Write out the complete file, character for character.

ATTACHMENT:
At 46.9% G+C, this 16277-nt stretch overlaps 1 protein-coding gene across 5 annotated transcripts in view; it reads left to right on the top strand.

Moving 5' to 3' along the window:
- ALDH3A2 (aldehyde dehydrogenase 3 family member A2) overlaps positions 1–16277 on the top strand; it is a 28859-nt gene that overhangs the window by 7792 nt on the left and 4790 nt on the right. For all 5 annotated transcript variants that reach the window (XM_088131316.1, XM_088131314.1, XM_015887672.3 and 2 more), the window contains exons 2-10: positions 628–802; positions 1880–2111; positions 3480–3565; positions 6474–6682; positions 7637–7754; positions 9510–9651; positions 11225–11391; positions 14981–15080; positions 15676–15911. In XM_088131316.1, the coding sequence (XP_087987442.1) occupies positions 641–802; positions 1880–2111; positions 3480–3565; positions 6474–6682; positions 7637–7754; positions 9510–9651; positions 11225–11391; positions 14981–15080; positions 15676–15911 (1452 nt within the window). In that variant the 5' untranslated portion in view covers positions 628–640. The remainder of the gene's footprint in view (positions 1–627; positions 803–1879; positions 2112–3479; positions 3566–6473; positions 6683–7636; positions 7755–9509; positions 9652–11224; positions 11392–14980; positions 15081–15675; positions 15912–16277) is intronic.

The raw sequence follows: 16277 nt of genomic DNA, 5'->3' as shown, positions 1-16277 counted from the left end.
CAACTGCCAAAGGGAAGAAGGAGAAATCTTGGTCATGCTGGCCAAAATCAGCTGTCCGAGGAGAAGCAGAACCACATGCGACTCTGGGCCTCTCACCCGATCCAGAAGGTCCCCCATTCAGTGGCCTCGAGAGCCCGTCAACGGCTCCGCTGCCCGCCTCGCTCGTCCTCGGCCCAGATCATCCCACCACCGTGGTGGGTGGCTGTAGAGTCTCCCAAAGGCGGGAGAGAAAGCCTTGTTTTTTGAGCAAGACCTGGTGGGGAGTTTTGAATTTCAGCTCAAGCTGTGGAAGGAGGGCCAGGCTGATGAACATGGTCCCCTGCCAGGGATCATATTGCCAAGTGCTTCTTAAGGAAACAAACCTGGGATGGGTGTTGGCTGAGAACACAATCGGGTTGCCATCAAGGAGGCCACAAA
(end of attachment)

At 46.9% G+C, this 16277-nt stretch overlaps 1 protein-coding gene across 5 annotated transcripts in view; it reads left to right on the top strand.

Moving 5' to 3' along the window:
- ALDH3A2 (aldehyde dehydrogenase 3 family member A2) overlaps positions 1–16277 on the top strand; it is a 28859-nt gene that overhangs the window by 7792 nt on the left and 4790 nt on the right. For all 5 annotated transcript variants that reach the window (XM_088131316.1, XM_088131314.1, XM_015887672.3 and 2 more), the window contains exons 2-10: positions 628–802; positions 1880–2111; positions 3480–3565; positions 6474–6682; positions 7637–7754; positions 9510–9651; positions 11225–11391; positions 14981–15080; positions 15676–15911. In XM_088131316.1, the coding sequence (XP_087987442.1) occupies positions 641–802; positions 1880–2111; positions 3480–3565; positions 6474–6682; positions 7637–7754; positions 9510–9651; positions 11225–11391; positions 14981–15080; positions 15676–15911 (1452 nt within the window). In that variant the 5' untranslated portion in view covers positions 628–640. The remainder of the gene's footprint in view (positions 1–627; positions 803–1879; positions 2112–3479; positions 3566–6473; positions 6683–7636; positions 7755–9509; positions 9652–11224; positions 11392–14980; positions 15081–15675; positions 15912–16277) is intronic.

The raw sequence follows: 16277 nt of genomic DNA, 5'->3' as shown, positions 1-16277 counted from the left end.
CAACTGCCAAAGGGAAGAAGGAGAAATCTTGGTCATGCTGGCCAAAATCAGCTGTCCGAGGAGAAGCAGAACCACATGCGACTCTGGGCCTCTCACCCGATCCAGAAGGTCCCCCATTCAGTGGCCTCGAGAGCCCGTCAACGGCTCCGCTGCCCGCCTCGCTCGTCCTCGGCCCAGATCATCCCACCACCGTGGTGGGTGGCTGTAGAGTCTCCCAAAGGCGGGAGAGAAAGCCTTGTTTTTTGAGCAAGACCTGGTGGGGAGTTTTGAATTTCAGCTCAAGCTGTGGAAGGAGGGCCAGGCTGATGAACATGGTCCCCTGCCAGGGATCATATTGCCAAGTGCTTCTTAAGGAAACAAACCTGGGATGGGTGTTGGCTGAGAACACAATCGGGTTGCCATCAAGGAGGCCACAAA